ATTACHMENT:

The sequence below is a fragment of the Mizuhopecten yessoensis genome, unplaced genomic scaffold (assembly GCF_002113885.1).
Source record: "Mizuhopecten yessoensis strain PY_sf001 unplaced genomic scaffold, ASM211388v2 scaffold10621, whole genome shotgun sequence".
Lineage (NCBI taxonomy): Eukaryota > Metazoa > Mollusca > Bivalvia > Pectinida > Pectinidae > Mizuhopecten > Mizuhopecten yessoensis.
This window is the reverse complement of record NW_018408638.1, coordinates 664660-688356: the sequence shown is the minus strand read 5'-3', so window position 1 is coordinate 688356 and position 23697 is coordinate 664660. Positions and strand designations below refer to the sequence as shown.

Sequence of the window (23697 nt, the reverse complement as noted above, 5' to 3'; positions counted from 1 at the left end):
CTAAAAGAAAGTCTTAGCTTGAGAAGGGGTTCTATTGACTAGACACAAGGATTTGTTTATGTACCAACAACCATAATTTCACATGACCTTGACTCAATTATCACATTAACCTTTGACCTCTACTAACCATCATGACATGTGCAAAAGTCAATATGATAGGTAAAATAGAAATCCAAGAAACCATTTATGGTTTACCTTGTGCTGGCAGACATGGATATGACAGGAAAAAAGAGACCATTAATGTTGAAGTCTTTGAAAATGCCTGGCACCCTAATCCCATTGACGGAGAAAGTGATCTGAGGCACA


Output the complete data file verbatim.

The sequence below is a fragment of the Mizuhopecten yessoensis genome, unplaced genomic scaffold (assembly GCF_002113885.1).
Source record: "Mizuhopecten yessoensis strain PY_sf001 unplaced genomic scaffold, ASM211388v2 scaffold10621, whole genome shotgun sequence".
Lineage (NCBI taxonomy): Eukaryota > Metazoa > Mollusca > Bivalvia > Pectinida > Pectinidae > Mizuhopecten > Mizuhopecten yessoensis.
This window is the reverse complement of record NW_018408638.1, coordinates 664660-688356: the sequence shown is the minus strand read 5'-3', so window position 1 is coordinate 688356 and position 23697 is coordinate 664660. Positions and strand designations below refer to the sequence as shown.

Sequence of the window (23697 nt, the reverse complement as noted above, 5' to 3'; positions counted from 1 at the left end):
CTAAAAGAAAGTCTTAGCTTGAGAAGGGGTTCTATTGACTAGACACAAGGATTTGTTTATGTACCAACAACCATAATTTCACATGACCTTGACTCAATTATCACATTAACCTTTGACCTCTACTAACCATCATGACATGTGCAAAAGTCAATATGATAGGTAAAATAGAAATCCAAGAAACCATTTATGGTTTACCTTGTGCTGGCAGACATGGATATGACAGGAAAAAAGAGACCATTAATGTTGAAGTCTTTGAAAATGCCTGGCACCCTAATCCCATTGACGGAGAAAGTGATCTGAGGCACA